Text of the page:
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SUNK: Iran's Navy Wouldn't Stand A Chance Against America In a War

May 23, 2019 Topic: Security Blog Brand: The Buzz Tags: IranMilitaryTechnologyWorldNavyU.S. Navy

SUNK: Iran's Navy Wouldn't Stand A Chance Against America In a War

But there might be more to the story than you think. 

As Washington and Tehran descend further down an escalatory spiral, the prospect of armed conflict with Iran is increasingly treated as an inevitability by its supporters. Meanwhile, detractors are urging the Trump administration to avoid what they see as an avertable military quagmire.

Media coverage of the ongoing Iran issue has largely focused on domestic and international ramifications, but what would a war with Iran actually look like? In particular, what are Iran’s military capabilities on the ground, in the air, and on the sea? The answer is more nuanced than it may appear. The National Interest previously looked at the state of the Iranian air force (IRIAF). We now turn to Iran’s surface navy.

A cursory overview of Iran’s surface vessel inventory suggests that the Iranian navy is in dire straits, and appearances are not wholly misleading. The situation has only worsened over the past several years; Iran’s modernized Damavand destroyer, laid down in 2013, sank in 2018 after colliding with the jetty of the Iranian Bandar Abbas harbor where she was stationed. Meanwhile, the two ancient Babr destroyers that Iran procured from the US Navy during the 1970’s were wisely taken out of action by the turn of the 21st century.

The frigate roster is only slightly more functional. Three Alvand-class frigates from the late 1960’s are nominally active, though likely far too degraded to be used in high-intensity conflicts, if at all. The Moudge-class frigates are much newer on paper, having been laid down in the 2010’s. In practice, they are little more than close derivatives of the roughly six-decade-old Alvand design. Coming in at a displacement of only 1,500 tons, the two active Moudge vessels are on the small and light end even for the typical frigate, let alone to qualify as destroyers, which is how Iranian state media insists on presenting them.

If there is any silver lining to found, it would in the form of Iran’s new Sahand-class frigate. Sahand seems to be a genuine step forward in Iranian vessel design, integrating the latest Iranian “Qader” anti-ship missiles, SM-1 surface-to-air missiles, and a relatively modernized onboard electronics suite. One advanced frigate, however, cannot compensate for what is otherwise an overwhelming Iranian deficit in surface military vessels.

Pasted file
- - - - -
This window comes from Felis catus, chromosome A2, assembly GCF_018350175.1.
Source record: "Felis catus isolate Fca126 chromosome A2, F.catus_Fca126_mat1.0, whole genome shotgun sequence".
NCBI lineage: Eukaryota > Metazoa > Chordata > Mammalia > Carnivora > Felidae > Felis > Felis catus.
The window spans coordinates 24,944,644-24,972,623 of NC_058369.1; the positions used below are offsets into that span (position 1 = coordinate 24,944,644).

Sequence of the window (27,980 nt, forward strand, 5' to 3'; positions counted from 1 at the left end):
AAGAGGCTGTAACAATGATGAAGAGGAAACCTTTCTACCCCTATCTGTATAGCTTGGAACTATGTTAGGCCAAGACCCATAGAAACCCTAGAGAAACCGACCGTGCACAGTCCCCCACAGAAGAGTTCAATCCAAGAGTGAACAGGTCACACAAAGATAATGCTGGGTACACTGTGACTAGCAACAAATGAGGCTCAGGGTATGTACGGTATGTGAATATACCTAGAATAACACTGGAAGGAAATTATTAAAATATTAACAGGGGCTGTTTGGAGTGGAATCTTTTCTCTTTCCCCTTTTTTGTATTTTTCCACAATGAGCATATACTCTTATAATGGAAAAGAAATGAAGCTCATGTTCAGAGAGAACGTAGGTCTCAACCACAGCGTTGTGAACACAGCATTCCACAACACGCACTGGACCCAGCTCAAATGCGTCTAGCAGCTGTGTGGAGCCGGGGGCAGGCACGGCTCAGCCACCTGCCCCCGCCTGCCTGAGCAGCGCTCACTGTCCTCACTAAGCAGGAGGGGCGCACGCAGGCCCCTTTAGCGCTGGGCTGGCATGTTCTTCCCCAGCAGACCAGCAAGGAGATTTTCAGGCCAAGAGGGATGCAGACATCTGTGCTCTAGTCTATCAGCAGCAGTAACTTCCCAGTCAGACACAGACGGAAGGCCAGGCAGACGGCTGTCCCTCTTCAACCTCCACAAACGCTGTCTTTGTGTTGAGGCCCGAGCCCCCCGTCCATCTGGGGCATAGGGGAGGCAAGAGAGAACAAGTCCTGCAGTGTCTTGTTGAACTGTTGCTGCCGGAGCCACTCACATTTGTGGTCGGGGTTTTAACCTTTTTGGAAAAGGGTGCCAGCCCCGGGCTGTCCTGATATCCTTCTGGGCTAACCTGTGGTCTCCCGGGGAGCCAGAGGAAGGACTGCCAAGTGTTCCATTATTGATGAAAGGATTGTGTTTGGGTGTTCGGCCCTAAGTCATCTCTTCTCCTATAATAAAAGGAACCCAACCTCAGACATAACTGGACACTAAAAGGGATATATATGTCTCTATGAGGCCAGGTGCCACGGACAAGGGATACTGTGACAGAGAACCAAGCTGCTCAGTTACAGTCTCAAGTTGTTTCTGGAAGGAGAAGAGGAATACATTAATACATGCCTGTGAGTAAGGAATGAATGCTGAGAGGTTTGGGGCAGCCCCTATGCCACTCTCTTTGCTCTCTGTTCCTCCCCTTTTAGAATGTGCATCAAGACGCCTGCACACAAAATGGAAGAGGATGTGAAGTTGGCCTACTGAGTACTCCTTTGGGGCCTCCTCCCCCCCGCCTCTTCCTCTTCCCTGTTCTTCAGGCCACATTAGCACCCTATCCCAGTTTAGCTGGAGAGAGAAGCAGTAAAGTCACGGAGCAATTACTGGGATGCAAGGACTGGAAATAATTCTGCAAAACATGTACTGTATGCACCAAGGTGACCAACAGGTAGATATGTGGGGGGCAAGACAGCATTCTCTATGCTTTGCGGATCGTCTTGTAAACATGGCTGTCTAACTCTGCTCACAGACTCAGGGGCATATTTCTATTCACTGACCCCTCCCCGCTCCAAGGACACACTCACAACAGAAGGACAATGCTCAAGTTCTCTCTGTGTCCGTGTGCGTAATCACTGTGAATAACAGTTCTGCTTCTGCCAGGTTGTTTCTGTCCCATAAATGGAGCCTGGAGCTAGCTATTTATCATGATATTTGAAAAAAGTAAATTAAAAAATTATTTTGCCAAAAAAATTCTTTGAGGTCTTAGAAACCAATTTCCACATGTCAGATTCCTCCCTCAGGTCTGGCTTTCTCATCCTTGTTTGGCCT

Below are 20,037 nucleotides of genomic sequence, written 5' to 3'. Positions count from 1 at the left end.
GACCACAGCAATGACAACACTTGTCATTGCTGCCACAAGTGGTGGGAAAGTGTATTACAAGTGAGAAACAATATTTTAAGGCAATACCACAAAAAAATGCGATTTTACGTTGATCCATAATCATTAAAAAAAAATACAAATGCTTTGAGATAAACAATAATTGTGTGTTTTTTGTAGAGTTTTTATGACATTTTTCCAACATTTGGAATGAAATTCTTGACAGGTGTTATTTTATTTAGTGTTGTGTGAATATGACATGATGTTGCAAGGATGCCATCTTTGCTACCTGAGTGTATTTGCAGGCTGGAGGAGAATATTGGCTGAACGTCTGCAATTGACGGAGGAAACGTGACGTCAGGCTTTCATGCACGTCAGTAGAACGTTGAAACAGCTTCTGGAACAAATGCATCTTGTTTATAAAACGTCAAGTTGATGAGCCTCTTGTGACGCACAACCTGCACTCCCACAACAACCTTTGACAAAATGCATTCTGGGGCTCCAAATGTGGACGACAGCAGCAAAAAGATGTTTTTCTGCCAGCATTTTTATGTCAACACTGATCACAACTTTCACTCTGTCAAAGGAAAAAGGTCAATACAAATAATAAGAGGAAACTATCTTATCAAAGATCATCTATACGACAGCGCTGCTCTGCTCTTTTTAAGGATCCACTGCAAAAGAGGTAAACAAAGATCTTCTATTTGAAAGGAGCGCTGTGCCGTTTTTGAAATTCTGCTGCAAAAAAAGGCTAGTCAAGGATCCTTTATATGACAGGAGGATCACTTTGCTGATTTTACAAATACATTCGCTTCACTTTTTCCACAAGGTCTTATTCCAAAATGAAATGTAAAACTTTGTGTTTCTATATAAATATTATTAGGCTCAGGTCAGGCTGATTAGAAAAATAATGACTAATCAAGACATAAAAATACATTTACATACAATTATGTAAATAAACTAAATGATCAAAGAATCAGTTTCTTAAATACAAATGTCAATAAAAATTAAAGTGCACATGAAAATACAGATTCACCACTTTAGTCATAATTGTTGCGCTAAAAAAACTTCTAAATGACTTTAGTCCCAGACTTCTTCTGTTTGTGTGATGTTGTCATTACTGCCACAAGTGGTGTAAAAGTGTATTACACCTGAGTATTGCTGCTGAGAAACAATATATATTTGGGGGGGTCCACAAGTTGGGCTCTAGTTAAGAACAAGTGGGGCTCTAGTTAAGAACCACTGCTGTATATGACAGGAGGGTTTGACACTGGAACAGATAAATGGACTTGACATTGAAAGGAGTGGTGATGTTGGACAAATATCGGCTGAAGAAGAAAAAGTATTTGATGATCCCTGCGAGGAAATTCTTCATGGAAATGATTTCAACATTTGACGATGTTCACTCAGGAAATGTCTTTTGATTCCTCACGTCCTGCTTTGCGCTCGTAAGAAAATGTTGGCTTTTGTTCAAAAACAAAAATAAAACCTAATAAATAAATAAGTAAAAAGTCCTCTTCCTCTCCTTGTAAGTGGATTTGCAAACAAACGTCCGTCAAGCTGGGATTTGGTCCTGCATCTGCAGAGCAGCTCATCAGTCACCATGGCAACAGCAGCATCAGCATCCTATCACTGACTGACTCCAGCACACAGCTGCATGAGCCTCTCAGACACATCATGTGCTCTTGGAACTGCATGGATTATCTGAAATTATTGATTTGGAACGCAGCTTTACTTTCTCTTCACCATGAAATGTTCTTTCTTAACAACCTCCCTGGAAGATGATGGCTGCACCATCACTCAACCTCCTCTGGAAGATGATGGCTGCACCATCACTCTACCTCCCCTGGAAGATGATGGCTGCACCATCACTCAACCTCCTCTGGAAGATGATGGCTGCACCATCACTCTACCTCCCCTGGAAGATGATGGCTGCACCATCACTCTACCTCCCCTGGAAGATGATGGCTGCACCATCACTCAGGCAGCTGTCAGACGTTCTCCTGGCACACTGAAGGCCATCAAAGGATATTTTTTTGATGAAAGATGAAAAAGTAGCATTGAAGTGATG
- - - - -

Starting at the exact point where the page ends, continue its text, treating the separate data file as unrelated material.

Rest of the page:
Iran’s past naval scuffles with the US have gone exactly as one might expect. In Operation Nimble Archer, a US carrier and several destroyers faced little to no Iranian resistance in wiping out two defunt oil platforms that had been converted into military speedboat bases for the Revolutionary Guards. Iran’s surface navy was dealt an even more embarrassing blow during Operation Praying Mantis, when a US Naval strike force sank the Iranian destroyer Sahand (not to be confused with the 2018 frigate named in its honor) and inflicted a mortal wound on the Sabalan frigate later that day. 

Whereas whispers of recent S-300 deliveries would provide the Iranian air force with at least some means of imposing costs on US fighter activity over Iranian airspace, there is little question that the Iranian surface navy lacks any serious military means to resist a US naval offensive. 

However, just because it is woefully outmatched in pitched combat doesn’t mean that it can’t be used to challenge US power in other, more asymmetric ways. In particular, Iran’s heavy concentration of speedboats and minelayers could prove indispensable in a broader anti-access/area-denial (A2/AD) campaign to seal the Hormuz Strait or ambush US forces in the Persian Gulf. That, of course, comes with its own set of stark risks for Iran.

Mark Episkopos is a frequent contributor to The National Interest and serves as research assistant at the Center for the National Interest. Mark is also a PhD student in History at American University.